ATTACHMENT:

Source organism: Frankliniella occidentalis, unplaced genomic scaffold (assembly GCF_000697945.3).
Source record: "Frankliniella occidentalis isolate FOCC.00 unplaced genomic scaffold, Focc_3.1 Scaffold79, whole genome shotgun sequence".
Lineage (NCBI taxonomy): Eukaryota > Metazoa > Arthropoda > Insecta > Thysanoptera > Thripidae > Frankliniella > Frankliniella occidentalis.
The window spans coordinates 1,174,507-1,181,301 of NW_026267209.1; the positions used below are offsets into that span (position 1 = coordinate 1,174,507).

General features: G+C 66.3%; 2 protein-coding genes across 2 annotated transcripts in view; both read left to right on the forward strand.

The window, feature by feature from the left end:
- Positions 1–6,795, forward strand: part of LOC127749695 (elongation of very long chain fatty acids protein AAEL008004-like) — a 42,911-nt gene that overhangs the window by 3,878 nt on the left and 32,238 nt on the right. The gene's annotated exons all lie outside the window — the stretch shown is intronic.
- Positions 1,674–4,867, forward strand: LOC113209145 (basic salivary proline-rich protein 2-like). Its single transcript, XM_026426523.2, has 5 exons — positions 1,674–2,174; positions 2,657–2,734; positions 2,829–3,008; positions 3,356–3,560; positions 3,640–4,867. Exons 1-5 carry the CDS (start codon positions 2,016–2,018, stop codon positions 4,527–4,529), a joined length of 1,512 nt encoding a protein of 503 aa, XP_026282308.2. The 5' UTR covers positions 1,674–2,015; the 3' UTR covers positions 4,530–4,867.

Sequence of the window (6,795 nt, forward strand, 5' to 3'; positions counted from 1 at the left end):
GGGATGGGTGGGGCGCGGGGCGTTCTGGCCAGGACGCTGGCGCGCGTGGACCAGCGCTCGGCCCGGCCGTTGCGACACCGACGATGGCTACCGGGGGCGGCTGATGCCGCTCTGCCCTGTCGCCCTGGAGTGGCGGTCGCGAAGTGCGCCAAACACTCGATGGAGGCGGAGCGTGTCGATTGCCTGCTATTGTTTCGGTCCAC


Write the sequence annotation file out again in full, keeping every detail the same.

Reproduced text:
Source organism: Frankliniella occidentalis, unplaced genomic scaffold (assembly GCF_000697945.3).
Source record: "Frankliniella occidentalis isolate FOCC.00 unplaced genomic scaffold, Focc_3.1 Scaffold79, whole genome shotgun sequence".
Lineage (NCBI taxonomy): Eukaryota > Metazoa > Arthropoda > Insecta > Thysanoptera > Thripidae > Frankliniella > Frankliniella occidentalis.
The window spans coordinates 1,174,507-1,181,301 of NW_026267209.1; the positions used below are offsets into that span (position 1 = coordinate 1,174,507).

General features: G+C 66.3%; 2 protein-coding genes across 2 annotated transcripts in view; both read left to right on the forward strand.

The window, feature by feature from the left end:
- Positions 1–6,795, forward strand: part of LOC127749695 (elongation of very long chain fatty acids protein AAEL008004-like) — a 42,911-nt gene that overhangs the window by 3,878 nt on the left and 32,238 nt on the right. The gene's annotated exons all lie outside the window — the stretch shown is intronic.
- Positions 1,674–4,867, forward strand: LOC113209145 (basic salivary proline-rich protein 2-like). Its single transcript, XM_026426523.2, has 5 exons — positions 1,674–2,174; positions 2,657–2,734; positions 2,829–3,008; positions 3,356–3,560; positions 3,640–4,867. Exons 1-5 carry the CDS (start codon positions 2,016–2,018, stop codon positions 4,527–4,529), a joined length of 1,512 nt encoding a protein of 503 aa, XP_026282308.2. The 5' UTR covers positions 1,674–2,015; the 3' UTR covers positions 4,530–4,867.

Sequence of the window (6,795 nt, forward strand, 5' to 3'; positions counted from 1 at the left end):
GGGATGGGTGGGGCGCGGGGCGTTCTGGCCAGGACGCTGGCGCGCGTGGACCAGCGCTCGGCCCGGCCGTTGCGACACCGACGATGGCTACCGGGGGCGGCTGATGCCGCTCTGCCCTGTCGCCCTGGAGTGGCGGTCGCGAAGTGCGCCAAACACTCGATGGAGGCGGAGCGTGTCGATTGCCTGCTATTGTTTCGGTCCAC